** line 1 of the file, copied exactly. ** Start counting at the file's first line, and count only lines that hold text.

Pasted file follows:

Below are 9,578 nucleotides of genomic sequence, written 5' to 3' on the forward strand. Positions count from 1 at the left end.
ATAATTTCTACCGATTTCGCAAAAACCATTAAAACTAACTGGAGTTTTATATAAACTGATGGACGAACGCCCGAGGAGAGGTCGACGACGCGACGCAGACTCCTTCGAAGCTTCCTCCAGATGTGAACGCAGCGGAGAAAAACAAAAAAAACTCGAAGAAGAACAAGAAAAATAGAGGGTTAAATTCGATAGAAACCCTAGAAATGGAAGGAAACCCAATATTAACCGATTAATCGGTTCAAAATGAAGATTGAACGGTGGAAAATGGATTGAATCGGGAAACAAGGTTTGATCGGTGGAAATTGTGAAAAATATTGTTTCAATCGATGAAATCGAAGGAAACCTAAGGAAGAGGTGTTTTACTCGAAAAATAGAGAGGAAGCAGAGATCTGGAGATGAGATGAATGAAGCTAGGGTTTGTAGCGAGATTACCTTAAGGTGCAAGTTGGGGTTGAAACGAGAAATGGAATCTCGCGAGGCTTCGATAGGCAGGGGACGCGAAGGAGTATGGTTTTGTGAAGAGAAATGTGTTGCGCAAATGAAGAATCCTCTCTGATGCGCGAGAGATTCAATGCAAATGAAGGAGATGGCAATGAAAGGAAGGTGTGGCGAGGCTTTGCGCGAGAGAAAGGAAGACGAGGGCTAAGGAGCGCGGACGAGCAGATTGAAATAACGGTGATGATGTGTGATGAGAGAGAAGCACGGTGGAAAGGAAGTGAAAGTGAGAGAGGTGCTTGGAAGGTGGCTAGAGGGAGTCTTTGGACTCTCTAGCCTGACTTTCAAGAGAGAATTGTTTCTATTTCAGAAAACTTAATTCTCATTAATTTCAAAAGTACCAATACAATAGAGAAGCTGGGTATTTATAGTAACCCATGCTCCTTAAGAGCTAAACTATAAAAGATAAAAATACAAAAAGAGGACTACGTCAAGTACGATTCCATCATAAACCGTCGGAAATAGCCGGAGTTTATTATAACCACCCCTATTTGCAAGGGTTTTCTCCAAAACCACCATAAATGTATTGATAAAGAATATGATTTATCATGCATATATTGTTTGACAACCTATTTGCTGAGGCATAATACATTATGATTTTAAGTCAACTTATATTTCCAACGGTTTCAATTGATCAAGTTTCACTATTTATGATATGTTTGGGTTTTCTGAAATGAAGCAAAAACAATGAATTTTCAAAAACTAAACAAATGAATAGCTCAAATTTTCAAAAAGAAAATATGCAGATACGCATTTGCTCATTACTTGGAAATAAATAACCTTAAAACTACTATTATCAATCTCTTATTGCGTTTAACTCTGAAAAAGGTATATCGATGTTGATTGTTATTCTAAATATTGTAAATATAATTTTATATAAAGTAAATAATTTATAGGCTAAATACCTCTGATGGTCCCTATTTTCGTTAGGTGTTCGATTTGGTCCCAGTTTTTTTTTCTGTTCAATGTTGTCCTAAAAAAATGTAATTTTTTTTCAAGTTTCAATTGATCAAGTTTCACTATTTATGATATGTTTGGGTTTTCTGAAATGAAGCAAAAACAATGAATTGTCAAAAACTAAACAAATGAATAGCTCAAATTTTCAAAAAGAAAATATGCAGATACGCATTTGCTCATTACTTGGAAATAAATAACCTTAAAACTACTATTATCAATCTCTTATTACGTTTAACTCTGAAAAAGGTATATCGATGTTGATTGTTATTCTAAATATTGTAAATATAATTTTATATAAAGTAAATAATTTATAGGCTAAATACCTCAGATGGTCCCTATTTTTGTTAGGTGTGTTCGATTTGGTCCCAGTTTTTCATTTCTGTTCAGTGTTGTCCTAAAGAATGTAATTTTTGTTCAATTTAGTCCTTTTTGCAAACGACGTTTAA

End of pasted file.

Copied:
Below are 9,578 nucleotides of genomic sequence, written 5' to 3' on the forward strand. Positions count from 1 at the left end.